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In the History of Zookeepers, Some Things Never Change

July 18, 2014

In the History of Zookeepers, Some Things Never Change

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Madeleine Thompson Madeleine Thompson

It’s no surprise that many things have changed in the world of zookeepers since this photo. Taken in front of the Wildlife Conservation Society’s Bronx Zoo Reptile House around 1901, this image shows the typical zookeeper and zoo attendant of the day: white, always male, often young –  and sometimes very young! Unlike keepers today, early keepers frequently lacked higher education and sometimes came to the job with no animal experience.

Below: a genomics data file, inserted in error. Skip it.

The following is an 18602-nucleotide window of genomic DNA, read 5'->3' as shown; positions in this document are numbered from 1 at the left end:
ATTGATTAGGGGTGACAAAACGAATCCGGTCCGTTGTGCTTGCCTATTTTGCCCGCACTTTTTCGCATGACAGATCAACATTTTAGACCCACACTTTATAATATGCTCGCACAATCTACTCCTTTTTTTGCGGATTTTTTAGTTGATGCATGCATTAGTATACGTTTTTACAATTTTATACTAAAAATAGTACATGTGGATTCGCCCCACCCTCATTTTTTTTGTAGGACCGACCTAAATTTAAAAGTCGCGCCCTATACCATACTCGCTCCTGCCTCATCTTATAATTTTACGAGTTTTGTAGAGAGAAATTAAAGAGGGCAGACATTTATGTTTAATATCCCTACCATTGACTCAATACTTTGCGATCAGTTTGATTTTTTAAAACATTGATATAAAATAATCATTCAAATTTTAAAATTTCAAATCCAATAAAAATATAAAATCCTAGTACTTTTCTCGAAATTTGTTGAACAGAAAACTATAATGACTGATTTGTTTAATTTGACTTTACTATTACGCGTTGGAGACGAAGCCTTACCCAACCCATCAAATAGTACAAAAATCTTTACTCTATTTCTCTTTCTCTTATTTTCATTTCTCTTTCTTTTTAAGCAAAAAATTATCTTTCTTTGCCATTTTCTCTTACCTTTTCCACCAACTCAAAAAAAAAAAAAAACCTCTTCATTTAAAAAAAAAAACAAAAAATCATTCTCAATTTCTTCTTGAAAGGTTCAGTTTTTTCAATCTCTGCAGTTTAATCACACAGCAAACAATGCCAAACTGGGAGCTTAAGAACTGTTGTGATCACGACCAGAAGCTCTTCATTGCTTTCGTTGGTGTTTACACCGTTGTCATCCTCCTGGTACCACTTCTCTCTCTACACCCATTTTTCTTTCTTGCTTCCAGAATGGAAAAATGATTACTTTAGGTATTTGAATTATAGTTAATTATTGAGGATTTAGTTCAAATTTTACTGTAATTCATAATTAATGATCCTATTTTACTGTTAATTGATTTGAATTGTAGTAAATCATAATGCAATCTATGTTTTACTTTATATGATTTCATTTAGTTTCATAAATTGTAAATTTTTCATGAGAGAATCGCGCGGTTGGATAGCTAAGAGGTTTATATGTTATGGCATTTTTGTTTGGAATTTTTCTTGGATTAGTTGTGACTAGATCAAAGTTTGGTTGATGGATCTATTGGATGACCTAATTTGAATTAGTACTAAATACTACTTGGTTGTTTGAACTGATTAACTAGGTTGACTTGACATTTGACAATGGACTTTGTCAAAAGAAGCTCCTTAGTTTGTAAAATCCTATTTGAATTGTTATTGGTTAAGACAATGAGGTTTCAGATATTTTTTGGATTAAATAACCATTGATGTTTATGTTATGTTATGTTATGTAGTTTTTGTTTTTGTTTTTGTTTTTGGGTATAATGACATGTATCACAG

Yet, in spite of these differences between keepers of then and now, the qualities of a good keeper haven’t changed. As W. Reid Blair – the Bronx Zoo’s first full-time veterinarian and later director – wrote in 1901, successful keepers, “as a rule, are sympathetic and intelligent.”  Likewise, William Hornaday, the zoo’s first director, and William Beebe, the zoo’s first Curator of Birds, praised the zoo’s early keepers for their devotion to, and love for, the animals in their charge.

Today, a new generation of thoughtful and dedicated keepers work at WCS’s five New York City parks. In celebration of National Zookeeper’s Week, Wild View will be featuring posts from some of them in the coming days.

Bronx, USA Map It


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